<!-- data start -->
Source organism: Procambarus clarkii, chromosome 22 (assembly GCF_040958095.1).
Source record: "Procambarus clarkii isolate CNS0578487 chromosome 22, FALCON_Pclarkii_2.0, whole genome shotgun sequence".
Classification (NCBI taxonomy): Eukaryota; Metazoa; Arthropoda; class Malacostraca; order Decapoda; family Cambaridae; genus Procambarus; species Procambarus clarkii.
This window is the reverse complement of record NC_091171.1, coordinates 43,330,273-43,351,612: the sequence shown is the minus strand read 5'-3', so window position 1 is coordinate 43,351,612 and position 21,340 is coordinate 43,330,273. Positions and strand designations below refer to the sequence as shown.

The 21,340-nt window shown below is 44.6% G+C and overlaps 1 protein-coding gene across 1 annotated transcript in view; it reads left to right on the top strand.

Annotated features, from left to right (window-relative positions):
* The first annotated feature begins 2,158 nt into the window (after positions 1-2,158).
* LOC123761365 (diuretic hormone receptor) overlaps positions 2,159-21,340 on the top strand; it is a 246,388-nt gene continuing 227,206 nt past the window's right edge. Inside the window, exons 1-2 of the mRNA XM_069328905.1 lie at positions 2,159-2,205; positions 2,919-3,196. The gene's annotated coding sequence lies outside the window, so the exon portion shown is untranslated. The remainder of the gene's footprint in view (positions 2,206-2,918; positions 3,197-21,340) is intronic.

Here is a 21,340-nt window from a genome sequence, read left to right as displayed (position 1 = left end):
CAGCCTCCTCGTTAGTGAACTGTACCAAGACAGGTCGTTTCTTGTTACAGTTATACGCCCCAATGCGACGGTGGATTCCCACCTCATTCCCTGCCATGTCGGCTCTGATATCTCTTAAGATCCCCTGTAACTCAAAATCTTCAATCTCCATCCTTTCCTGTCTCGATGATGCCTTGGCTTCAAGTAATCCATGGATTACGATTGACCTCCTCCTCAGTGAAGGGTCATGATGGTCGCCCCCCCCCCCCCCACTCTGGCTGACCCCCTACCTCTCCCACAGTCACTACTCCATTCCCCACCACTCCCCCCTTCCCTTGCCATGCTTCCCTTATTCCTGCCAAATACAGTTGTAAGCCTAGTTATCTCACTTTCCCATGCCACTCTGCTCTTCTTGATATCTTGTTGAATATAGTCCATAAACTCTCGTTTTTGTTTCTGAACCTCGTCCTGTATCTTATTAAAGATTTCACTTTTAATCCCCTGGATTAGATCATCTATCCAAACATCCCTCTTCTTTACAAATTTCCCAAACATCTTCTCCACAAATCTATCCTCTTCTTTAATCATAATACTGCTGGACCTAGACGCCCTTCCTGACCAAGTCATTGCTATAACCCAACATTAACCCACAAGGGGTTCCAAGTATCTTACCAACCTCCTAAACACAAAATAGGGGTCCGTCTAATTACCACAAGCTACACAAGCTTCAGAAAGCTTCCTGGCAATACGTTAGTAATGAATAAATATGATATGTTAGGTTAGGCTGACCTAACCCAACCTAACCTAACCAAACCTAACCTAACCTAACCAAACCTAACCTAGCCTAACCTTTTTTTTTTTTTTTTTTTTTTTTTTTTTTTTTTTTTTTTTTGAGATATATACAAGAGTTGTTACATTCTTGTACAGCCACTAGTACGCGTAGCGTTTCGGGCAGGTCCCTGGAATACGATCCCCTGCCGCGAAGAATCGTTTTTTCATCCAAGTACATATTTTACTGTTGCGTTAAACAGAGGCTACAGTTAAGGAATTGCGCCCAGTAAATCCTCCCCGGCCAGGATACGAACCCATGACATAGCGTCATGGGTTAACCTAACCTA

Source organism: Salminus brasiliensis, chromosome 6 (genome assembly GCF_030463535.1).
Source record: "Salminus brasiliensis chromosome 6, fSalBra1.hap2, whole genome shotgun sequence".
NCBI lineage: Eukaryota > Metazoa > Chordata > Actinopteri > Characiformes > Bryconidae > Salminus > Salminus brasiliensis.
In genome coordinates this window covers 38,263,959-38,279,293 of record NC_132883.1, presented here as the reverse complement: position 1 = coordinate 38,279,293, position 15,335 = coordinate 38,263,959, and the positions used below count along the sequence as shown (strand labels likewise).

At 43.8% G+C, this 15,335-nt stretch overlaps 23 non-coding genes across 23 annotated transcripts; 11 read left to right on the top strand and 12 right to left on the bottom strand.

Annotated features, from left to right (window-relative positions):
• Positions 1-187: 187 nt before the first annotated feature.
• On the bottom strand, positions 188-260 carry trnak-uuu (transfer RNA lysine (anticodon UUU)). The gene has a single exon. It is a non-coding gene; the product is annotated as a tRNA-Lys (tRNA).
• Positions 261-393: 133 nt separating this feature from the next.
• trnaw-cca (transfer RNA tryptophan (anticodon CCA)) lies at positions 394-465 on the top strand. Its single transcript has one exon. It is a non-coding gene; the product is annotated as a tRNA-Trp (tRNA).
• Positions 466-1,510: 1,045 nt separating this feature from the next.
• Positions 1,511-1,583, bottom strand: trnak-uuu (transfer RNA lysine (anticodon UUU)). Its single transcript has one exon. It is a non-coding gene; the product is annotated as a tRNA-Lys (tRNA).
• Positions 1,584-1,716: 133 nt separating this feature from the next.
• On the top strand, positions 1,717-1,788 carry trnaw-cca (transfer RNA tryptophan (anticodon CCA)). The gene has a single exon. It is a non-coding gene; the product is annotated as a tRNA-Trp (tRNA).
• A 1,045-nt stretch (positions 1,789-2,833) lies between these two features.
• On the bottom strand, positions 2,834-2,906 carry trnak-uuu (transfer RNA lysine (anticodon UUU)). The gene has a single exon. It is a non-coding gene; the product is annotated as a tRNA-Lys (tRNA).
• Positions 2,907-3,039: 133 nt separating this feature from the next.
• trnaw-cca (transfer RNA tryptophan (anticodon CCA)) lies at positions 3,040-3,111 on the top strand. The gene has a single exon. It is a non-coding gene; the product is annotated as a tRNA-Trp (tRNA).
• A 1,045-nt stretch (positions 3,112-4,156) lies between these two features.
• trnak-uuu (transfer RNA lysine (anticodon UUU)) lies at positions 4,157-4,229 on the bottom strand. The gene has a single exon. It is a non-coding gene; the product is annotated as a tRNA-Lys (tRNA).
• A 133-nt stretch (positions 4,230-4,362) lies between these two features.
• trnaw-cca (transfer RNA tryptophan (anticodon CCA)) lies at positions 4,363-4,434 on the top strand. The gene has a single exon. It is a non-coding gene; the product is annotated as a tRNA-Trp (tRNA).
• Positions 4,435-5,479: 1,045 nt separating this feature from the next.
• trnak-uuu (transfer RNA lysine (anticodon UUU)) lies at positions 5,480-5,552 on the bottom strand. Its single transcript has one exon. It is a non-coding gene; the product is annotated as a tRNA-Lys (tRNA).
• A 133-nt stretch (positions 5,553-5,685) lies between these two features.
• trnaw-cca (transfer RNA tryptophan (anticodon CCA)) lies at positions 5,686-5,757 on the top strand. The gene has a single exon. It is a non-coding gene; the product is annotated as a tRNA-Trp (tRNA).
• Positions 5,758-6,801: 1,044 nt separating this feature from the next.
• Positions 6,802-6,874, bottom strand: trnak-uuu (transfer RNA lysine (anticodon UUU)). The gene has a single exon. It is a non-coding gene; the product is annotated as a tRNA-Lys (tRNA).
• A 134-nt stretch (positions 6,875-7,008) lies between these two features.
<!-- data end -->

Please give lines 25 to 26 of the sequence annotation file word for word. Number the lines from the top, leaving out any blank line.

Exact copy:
• A 1,045-nt stretch (positions 1,789-2,833) lies between these two features.
• On the bottom strand, positions 2,834-2,906 carry trnak-uuu (transfer RNA lysine (anticodon UUU)). The gene has a single exon. It is a non-coding gene; the product is annotated as a tRNA-Lys (tRNA).